This is all we know about what happened on Christmas Day 1683. The scene is vividly described. You can imagine the darkened alley way, the sounds of fighting, the constables coming down with their torches and the three men standing round a body with drawn swords. Whoever wrote this wrote it for an audience: the vivid detail and the exclusion of legal argument give this away. The account though is confusing: the original dispute was between Arthur Grayham and Francis Johnson who had been drinking together, but it was neither of them who were killed- rather it was Thomas Sydens, who disturbed their fight.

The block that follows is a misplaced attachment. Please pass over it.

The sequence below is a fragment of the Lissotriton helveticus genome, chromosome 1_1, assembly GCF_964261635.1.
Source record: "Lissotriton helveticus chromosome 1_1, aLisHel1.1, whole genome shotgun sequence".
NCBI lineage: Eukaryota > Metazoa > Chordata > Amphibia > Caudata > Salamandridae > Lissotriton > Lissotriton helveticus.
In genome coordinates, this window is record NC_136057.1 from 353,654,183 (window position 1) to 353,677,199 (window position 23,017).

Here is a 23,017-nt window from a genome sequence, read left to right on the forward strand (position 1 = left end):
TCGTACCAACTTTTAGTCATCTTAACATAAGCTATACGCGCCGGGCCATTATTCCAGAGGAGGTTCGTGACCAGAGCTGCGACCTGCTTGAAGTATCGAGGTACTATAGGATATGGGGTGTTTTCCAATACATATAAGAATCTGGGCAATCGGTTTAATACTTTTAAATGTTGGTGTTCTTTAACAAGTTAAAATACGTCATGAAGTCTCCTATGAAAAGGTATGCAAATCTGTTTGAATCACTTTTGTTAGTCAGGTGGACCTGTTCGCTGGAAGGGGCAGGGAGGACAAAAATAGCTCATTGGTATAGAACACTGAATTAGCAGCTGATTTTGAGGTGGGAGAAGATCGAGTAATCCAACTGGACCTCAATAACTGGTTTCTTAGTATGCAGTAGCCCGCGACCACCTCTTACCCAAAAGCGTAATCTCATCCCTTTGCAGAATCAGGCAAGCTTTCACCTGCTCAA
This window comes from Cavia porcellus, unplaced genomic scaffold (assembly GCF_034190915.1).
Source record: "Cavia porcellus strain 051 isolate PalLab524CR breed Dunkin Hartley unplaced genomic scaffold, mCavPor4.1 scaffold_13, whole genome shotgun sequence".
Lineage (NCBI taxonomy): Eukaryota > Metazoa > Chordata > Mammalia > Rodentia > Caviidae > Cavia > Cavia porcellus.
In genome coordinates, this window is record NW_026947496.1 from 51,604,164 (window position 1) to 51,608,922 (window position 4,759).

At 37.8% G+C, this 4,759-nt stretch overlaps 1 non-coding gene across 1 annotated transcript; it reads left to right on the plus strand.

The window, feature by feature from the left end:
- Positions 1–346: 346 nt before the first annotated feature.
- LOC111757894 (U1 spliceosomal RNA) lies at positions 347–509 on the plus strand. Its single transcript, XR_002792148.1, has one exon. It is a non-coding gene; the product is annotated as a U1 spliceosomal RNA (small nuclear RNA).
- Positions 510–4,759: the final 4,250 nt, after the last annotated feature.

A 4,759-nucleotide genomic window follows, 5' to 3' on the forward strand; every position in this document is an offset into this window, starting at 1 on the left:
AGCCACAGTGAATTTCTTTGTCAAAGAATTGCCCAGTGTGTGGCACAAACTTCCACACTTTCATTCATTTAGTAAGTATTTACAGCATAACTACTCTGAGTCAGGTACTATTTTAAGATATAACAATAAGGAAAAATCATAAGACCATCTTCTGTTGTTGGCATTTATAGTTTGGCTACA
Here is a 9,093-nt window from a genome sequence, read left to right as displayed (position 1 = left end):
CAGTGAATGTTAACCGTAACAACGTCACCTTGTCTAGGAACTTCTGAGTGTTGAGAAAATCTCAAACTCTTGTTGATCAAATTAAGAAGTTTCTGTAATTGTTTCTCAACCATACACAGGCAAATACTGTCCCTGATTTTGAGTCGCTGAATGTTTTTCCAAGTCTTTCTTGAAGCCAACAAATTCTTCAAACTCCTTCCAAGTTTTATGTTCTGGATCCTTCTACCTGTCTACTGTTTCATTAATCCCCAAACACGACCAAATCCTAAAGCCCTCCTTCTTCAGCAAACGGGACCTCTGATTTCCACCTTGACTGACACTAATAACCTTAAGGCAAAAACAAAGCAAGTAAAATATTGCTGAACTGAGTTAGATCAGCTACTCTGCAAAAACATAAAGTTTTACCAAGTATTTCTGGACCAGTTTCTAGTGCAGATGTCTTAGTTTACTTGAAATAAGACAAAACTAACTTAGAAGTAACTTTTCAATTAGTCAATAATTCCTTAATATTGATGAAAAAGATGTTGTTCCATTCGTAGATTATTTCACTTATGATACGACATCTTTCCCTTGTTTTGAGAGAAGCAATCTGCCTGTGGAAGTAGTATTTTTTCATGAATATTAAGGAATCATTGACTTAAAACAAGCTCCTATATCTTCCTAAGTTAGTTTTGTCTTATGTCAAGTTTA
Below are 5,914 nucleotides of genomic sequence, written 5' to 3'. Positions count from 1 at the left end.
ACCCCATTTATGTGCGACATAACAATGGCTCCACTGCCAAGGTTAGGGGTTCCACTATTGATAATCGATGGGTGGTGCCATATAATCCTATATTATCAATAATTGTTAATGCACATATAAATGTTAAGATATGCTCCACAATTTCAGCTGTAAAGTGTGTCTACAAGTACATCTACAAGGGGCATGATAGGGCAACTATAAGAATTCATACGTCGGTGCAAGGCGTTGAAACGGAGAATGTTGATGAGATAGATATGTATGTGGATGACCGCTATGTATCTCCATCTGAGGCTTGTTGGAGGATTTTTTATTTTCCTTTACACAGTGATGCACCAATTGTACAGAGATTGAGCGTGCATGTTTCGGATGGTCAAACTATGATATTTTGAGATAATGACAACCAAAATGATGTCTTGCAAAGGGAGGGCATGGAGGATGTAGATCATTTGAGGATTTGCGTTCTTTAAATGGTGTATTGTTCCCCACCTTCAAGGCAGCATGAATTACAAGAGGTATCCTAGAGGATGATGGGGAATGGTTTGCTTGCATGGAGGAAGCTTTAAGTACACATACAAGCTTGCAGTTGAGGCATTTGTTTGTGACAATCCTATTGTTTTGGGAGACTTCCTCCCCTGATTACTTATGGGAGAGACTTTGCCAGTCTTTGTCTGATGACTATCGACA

What we don't have is any account from any of the men about what they were quarrelling about, we don't know why two men were let off and one was sentenced. We do not even know- though we can guess- what the sentence eventually was for the guilty man: it is almost certain that he was hung. We have this very vivid record but even despite that, we do not actually know key things about what happened. We can all imagine the scene but we know nothing of the characters or consequences. Take for example the murderer: Francis Johnson was not an unfamiliar name to the Old Bailey in 1693, a Francis Johnson was prosecuted in April 1683 for 'Felonies to a small value' though he seems to have been transported. We do not know even though if this is our Francis Johnson or not: and if it is, why his transportation had not taken effect.